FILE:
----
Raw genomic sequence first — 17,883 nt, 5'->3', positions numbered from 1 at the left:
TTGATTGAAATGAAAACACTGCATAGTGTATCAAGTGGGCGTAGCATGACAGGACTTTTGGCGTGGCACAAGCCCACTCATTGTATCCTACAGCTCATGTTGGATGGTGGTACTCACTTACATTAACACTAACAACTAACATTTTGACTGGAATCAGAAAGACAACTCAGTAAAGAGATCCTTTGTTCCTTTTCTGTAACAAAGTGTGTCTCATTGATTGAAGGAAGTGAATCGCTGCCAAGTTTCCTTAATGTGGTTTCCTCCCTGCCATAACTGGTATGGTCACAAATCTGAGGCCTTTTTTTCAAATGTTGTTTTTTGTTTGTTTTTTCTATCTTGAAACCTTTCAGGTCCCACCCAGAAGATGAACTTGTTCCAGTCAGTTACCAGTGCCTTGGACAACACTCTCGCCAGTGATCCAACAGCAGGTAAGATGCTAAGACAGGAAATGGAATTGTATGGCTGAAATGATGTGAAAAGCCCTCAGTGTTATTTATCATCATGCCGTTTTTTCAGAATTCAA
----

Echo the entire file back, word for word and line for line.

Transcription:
Raw genomic sequence first — 17,883 nt, 5'->3', positions numbered from 1 at the left:
TTGATTGAAATGAAAACACTGCATAGTGTATCAAGTGGGCGTAGCATGACAGGACTTTTGGCGTGGCACAAGCCCACTCATTGTATCCTACAGCTCATGTTGGATGGTGGTACTCACTTACATTAACACTAACAACTAACATTTTGACTGGAATCAGAAAGACAACTCAGTAAAGAGATCCTTTGTTCCTTTTCTGTAACAAAGTGTGTCTCATTGATTGAAGGAAGTGAATCGCTGCCAAGTTTCCTTAATGTGGTTTCCTCCCTGCCATAACTGGTATGGTCACAAATCTGAGGCCTTTTTTTCAAATGTTGTTTTTTGTTTGTTTTTTCTATCTTGAAACCTTTCAGGTCCCACCCAGAAGATGAACTTGTTCCAGTCAGTTACCAGTGCCTTGGACAACACTCTCGCCAGTGATCCAACAGCAGGTAAGATGCTAAGACAGGAAATGGAATTGTATGGCTGAAATGATGTGAAAAGCCCTCAGTGTTATTTATCATCATGCCGTTTTTTCAGAATTCAA